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Jim Morris's Thought of the Week (or month, or year, ...)

Monday, November 27, 2006

Can Computers Be Culpable?

If they can’t, it will impede their use in many applications.

While I’m confident that all the cognitive functions of my administrative assistant will be able to be duplicated someday, there are some functions, like taking the blame for missed appointments or “fudging” about my whereabouts, that can’t be duplicated. If I tell you that my electronic calendar forgot the appointment, you will tell me it’s my fault. On the other hand, you won’t criticize my assistant.

If you want to push the limits in getting inexpensive airfares, human travel agents are important. Even if you can get all the information about available deals, you would rather not consciously cheat the airlines by flying on a ticket for which you’re not quite eligible. For example, some travel agents book people on “group tours” in which the group is one person.

Some tax preparers can skirt the law on your behalf. A preparer might say “Don’t tell me what your business expenses were - I’ll estimate them,” and then put in the largest number experience proved would not trigger suspicion. Turbotax wouldn’t dare do this.

Taking the rap is a function computers haven’t been able to do.

posted by Jim Morris @ 9:50 AM  0 comments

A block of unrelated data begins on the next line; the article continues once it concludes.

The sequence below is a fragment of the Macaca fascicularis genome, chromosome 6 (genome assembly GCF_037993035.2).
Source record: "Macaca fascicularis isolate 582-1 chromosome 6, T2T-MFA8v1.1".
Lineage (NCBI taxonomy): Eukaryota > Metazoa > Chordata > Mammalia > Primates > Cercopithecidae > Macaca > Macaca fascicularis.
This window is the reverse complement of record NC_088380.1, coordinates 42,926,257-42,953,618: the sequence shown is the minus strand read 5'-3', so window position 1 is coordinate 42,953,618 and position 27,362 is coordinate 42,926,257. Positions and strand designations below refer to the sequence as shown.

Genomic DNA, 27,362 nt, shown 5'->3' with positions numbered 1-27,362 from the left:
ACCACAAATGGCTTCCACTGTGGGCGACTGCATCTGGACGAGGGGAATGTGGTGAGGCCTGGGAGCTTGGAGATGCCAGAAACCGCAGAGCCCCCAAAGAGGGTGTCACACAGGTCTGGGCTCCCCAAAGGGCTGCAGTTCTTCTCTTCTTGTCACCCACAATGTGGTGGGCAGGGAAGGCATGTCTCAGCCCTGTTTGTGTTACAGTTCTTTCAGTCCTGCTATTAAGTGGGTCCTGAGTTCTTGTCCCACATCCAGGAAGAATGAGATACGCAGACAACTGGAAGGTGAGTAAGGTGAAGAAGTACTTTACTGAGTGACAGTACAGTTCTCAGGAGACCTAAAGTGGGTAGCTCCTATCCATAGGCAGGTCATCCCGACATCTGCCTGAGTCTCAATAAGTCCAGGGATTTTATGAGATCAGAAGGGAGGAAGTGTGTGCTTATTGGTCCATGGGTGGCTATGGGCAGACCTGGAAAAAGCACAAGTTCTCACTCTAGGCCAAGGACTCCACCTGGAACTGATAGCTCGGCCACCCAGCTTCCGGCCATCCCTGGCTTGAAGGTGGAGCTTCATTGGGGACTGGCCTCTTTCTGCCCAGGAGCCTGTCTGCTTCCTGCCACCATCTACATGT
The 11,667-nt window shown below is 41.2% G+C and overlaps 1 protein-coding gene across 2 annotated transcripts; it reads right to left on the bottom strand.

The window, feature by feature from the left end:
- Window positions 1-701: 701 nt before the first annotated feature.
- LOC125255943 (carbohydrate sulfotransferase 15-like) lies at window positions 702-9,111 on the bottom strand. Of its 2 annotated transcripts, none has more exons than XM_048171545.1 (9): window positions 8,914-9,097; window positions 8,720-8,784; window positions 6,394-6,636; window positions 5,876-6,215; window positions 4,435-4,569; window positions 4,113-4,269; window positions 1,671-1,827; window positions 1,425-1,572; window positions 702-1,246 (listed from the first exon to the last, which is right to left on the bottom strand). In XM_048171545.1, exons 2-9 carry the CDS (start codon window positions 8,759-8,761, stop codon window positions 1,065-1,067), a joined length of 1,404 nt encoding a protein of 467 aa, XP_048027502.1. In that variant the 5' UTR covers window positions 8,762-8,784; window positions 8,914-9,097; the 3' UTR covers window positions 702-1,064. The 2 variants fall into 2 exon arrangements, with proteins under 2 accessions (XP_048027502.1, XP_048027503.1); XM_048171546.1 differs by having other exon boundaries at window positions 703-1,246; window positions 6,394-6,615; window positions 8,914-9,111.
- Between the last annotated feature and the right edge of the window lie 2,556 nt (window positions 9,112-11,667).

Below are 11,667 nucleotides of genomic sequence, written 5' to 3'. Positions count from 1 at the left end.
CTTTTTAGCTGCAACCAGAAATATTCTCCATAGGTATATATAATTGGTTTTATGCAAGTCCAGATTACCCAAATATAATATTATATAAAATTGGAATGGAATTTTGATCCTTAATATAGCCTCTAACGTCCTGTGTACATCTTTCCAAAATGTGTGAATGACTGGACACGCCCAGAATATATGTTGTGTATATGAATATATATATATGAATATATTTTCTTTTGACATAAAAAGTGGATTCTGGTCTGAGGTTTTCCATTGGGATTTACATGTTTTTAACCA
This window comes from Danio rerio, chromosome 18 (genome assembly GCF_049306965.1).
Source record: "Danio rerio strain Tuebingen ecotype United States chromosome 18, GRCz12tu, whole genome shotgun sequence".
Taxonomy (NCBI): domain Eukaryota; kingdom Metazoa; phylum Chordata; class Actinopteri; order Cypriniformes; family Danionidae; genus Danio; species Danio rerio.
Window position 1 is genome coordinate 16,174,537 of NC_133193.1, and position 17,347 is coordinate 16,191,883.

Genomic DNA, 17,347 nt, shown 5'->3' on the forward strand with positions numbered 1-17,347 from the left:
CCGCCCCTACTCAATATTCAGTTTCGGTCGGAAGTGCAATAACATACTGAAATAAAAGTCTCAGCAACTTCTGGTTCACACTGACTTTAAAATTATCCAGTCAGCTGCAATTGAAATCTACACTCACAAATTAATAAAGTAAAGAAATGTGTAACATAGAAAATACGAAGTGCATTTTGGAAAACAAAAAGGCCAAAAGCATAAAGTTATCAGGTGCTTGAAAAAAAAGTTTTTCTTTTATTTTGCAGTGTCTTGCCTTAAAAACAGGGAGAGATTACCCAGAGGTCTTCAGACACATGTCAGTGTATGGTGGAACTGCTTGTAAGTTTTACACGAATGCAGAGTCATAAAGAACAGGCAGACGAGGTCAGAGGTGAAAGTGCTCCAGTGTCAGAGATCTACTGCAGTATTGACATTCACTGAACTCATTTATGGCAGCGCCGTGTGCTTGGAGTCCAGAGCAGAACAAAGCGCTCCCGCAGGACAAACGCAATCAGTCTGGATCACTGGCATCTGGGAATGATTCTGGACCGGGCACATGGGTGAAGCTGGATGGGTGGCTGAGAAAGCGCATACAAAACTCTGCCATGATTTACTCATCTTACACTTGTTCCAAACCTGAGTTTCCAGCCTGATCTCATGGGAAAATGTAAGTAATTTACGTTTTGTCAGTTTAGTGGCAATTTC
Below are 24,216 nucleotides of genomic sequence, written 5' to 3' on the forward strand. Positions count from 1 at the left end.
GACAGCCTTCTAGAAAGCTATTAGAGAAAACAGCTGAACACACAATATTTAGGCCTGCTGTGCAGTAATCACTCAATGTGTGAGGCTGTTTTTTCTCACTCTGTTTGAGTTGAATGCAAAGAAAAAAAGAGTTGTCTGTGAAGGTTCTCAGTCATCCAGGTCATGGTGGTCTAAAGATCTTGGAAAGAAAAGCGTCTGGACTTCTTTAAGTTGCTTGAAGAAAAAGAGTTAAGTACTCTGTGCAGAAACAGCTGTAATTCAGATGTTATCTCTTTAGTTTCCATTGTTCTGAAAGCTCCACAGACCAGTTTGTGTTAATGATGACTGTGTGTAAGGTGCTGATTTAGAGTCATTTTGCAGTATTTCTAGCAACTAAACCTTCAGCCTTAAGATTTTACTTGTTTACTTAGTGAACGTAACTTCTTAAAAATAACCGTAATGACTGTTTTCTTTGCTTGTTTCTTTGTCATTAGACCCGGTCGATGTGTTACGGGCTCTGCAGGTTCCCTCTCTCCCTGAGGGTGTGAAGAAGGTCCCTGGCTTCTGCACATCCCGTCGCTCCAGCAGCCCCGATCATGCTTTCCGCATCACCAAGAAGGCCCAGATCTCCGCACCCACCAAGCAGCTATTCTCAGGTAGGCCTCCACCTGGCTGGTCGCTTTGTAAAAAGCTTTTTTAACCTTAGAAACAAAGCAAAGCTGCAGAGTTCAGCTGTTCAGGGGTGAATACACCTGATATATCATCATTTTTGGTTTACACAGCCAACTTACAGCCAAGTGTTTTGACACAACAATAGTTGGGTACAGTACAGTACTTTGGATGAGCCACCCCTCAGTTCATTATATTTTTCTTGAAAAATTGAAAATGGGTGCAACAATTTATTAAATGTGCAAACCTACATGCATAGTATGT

Monday, November 06, 2006

The US Needs a Sputnik

The figures for students entering computer science are dismal. There are fewer CS students now than in 1980! At the same time, the Bureau of Labor Statistics projects huge job growth in the computing sector in the next 30 years. US science students prefer biology, where many fewer jobs will exist in this same period of time.

If this situation continues, all those computer jobs will be filled by others, and the US will become a nation of lawyers, plumbers, and hairdressers.

Sputnik allowed Eisenhower to create ARPA which created computer science and all that followed from it. The palpable threat from Japan’s semiconductor industry in the 1980s created Sematech and the Semiconductor Research Council, which sustained the US lead in semiconductors.

Unfortunately, the erosion of computer science in the US and its rapid growth in Asia is not palpable. Companies can offshore the work, and the defense sector doesn’t appear to be concerned. Foreign hackers defacing DoD web sites is just not as frightening as Sputnik was. Can anybody think of an event that would get the President’s attention?

posted by Jim Morris @ 10:56 AM  1 comments

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